Go back to your desks…if you get an email, you’re laid off.
I worked for a LARGE telecommunications company for about ten years until early 2008 when my team, along with several hundred other employees were called to an “IMPORTANT MEETING” where we were told, by conference call, that we were being outsourced to a telecommunications software provider.
Part of the contract being signed indicated that, if anyone was laid off within the first year, we would get our old company’s severance payment (2 weeks salary/year)… after that, we would get the new company’s (1 week/year).
In early February, an email invitation to an “IMPORTANT MEETING” was sent out on a Sunday afternoon for a Monday morning meeting.
At the meeting, a vice president, who we had never heard of not to mention ever met before, read a three paged prepared statement in an accent so thick that many in the room could not understand it at all.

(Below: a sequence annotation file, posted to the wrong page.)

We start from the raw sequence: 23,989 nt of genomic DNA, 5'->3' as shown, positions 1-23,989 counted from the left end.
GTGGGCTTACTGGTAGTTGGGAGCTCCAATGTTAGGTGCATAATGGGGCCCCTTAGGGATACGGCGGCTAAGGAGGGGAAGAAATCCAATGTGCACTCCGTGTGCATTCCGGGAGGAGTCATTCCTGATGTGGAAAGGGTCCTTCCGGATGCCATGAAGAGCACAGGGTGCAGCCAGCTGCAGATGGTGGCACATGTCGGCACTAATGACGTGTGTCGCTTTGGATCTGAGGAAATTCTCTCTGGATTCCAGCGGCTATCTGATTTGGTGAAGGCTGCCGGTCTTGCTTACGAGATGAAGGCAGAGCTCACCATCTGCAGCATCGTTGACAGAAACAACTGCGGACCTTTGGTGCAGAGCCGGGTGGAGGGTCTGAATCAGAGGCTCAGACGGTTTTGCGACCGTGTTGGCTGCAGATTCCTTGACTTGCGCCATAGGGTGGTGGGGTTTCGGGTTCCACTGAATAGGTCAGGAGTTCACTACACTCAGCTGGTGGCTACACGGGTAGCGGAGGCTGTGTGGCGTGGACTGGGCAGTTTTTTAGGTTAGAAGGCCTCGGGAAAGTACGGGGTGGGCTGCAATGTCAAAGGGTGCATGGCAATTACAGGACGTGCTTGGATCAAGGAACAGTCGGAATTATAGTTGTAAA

The statement indicated that, due to a drastic cutback in work from our client — my old employer, layoffs would be necessary.
We were to go back to our desks. If we received an email, we were being laid off. If we didn’t, you still had a job.
Needless to say, the layoffs were effective one year and one day after the outsourcing agreement took effect — saving them hundreds of thousands of dollars in severance.
To make it even stingier, they laid us off on a Thursday so our final paychecks would be based on 72 hours worked, as opposed to our usual 86 2/3 hour bi-monthly paycheck.
When I told this story to my outplacement counselor (paid for by my old employer!), his jaw just dropped.
This post was submitted by Greg Lyon.